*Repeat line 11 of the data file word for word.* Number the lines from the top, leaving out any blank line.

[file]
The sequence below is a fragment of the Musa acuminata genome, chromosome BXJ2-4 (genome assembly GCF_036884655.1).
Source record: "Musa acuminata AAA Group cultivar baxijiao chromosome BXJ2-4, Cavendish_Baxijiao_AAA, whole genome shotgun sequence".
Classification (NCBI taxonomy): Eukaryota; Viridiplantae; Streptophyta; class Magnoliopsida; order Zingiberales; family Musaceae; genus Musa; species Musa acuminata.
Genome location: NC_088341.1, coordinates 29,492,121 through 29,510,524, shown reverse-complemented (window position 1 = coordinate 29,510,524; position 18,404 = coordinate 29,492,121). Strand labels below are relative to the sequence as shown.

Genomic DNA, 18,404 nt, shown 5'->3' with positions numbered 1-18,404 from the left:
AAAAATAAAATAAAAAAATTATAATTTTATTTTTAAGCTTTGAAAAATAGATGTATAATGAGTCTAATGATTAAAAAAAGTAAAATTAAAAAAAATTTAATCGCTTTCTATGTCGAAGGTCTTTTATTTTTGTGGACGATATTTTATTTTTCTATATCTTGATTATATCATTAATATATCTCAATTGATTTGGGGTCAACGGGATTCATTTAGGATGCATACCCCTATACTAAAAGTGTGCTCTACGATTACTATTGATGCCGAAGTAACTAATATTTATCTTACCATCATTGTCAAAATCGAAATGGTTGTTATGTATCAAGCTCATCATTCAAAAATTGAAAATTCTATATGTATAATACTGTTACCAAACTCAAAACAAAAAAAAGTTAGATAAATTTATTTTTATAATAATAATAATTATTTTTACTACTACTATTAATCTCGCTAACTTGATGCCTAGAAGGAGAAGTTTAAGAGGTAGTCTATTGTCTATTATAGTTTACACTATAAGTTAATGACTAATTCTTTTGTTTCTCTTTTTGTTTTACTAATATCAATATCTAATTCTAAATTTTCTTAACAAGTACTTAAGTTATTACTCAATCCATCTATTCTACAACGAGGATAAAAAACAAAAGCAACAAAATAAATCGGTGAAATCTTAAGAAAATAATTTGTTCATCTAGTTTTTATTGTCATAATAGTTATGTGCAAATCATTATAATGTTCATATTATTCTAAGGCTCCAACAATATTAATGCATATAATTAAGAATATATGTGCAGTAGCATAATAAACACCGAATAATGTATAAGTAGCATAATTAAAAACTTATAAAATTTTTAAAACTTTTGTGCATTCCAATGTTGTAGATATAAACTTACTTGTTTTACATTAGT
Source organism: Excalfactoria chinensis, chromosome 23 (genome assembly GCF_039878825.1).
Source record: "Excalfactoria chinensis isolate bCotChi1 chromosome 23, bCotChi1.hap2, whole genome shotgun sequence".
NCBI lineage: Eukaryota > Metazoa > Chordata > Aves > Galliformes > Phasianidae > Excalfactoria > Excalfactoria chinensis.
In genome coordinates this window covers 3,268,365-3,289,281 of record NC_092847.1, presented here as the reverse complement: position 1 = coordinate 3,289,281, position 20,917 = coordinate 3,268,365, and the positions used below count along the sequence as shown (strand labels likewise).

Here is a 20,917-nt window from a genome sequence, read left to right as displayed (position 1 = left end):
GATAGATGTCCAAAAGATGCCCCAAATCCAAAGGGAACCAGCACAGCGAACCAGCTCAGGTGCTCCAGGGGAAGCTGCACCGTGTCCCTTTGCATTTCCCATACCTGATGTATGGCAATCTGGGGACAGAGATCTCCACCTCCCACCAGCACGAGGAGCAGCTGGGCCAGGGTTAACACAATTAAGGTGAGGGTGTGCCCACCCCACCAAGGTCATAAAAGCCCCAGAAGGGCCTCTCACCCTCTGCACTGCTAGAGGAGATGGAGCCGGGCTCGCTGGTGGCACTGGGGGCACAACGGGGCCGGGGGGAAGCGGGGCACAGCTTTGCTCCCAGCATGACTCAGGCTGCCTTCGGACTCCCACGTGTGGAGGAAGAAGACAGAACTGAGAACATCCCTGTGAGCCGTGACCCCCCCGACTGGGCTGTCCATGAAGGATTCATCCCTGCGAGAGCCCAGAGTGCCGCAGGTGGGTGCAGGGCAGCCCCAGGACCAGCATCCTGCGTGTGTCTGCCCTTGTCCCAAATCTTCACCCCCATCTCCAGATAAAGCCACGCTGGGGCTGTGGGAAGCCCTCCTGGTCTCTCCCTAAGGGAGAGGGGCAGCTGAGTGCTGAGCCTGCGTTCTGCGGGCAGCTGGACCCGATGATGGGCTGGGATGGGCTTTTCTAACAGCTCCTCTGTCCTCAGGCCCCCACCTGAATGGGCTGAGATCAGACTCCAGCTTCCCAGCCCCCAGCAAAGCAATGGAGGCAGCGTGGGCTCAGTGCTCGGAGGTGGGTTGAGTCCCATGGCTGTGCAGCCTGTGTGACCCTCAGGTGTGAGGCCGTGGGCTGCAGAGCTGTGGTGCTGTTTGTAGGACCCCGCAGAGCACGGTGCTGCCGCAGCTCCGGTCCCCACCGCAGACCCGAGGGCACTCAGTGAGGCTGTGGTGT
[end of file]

Here is a 20,917-nt window from a genome sequence, read left to right as displayed (position 1 = left end):